“Clearly, the workers have no option but to continue their strike amid sheer intimidation by the armed forces in cooperation with Nestle. It is their best defense against Nestle’s desperate strategy to use the courts and armed forces to attack and end their just struggle,” Labog said.
“It is simply infuriating to hear that the appelate court has upheld corporate interest over the just and legal demands of Nestle workers. This is certainly a bad ruling that further exposes Philippine courts as anti-labor instruments of local and international capitalists.
"The recent CA decision has again clarified to the public that justice in this land favors big foreign corporations, not Filipino workers who are victims of unfair labor pratices committed by such big businesses,”said Labog.
Behind Nestle ad blitz
Media such as print, radio, and television continues to be bombarded by Nestlé commercial advertisements, featuring big names in Philippine show business. Vilma Santos, Cesar Montano, Tweety de Leon, Margie Barretto, Ruffa Gutierrez, Ai-Ai delas Alas, and Kris Aquino are only some of the highly-paid personalities promoting the values-oriented “Choose Wellness, Choose Nestlé” commercial aphorism.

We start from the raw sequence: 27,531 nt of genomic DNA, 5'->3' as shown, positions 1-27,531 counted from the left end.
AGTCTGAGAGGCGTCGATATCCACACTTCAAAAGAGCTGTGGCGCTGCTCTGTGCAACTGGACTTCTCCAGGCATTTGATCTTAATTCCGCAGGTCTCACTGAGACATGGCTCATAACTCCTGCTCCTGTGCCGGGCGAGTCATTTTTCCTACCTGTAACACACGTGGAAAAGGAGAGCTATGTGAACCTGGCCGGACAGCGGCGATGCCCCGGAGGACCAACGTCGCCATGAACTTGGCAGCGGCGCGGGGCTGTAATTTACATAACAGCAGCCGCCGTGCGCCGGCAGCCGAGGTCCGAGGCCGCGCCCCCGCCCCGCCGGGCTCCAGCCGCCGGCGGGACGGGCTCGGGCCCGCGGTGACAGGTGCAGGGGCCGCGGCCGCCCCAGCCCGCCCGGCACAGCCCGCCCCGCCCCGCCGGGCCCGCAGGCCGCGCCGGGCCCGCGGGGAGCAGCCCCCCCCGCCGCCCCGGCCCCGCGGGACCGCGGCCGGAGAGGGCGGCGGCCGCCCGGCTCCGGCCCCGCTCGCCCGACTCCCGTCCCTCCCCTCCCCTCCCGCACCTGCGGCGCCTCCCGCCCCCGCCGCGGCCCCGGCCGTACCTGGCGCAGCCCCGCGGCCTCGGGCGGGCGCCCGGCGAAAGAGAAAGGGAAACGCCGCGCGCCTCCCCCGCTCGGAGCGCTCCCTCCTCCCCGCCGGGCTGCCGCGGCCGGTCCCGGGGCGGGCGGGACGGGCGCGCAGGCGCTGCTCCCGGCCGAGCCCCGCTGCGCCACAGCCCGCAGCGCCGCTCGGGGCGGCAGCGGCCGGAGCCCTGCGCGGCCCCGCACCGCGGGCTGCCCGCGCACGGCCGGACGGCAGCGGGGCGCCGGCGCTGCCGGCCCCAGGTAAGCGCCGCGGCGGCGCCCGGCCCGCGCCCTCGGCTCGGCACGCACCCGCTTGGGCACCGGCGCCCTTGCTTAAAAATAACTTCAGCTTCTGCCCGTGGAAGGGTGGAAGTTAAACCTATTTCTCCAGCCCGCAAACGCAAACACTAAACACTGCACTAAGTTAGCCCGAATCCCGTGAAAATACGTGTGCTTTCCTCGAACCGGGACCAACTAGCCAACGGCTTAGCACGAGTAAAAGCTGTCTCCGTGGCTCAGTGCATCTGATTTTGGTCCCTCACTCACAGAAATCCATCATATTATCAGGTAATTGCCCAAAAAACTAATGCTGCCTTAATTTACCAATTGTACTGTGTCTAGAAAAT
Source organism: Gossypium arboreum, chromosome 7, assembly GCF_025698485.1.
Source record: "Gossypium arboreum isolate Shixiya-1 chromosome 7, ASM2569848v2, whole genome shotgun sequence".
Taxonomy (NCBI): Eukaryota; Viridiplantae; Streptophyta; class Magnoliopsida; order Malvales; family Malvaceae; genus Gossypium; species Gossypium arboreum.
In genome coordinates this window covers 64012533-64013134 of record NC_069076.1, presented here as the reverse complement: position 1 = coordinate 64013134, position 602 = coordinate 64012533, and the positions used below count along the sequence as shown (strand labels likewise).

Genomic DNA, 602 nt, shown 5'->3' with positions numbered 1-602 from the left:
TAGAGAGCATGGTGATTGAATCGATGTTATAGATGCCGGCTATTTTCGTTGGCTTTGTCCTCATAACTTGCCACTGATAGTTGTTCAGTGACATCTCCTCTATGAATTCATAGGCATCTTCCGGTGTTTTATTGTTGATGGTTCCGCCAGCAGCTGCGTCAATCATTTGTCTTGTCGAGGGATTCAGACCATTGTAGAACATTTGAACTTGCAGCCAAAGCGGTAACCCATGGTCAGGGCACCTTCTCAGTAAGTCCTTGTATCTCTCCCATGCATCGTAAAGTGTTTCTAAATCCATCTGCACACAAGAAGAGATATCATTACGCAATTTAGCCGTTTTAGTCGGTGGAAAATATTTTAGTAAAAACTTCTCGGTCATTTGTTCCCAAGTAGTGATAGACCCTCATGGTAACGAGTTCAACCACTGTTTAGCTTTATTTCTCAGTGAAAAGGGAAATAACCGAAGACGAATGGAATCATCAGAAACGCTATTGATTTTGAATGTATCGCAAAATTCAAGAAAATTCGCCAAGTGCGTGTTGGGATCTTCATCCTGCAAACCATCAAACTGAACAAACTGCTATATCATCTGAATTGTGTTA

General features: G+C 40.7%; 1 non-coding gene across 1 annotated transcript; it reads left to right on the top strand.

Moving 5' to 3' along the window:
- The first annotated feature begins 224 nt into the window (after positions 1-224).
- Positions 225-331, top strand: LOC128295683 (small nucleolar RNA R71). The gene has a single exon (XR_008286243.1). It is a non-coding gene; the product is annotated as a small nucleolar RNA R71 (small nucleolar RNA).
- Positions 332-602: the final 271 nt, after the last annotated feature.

What the public does not know (or what might have been kept from their knowledge), the Swiss-owned multinational company covers up its most atrocious acts against its workers and scoffs at the Supreme Court (SC) decision by way of conditioning the public with the hypocritical “choose wellness” ad. Nestlé promotes a culture of deception while denying justice to its workers for more than five years now.
The Nestlé Cabuyao workers in Laguna, Philippines went to strike on January 14, 2002 when the company used as pre-condition in the collective bargaining negotiations the non-inclusion of the workers’ Retirement Benefits. Despite the sacrifices perceived by the workers, the legitimate strike is backed by the 1991 SC decision affirming the NLRC (National Labor Relations Commission) decision that the Retirement Benefits is a legitimate collective bargaining agreement (CBA) issue.
Unfortunately, the workers’ picketline which was supposed to barricade the company gates was often destroyed by the management’s brutal rampage. Company guards, goons, police and military are garrisoned within and outside the gates.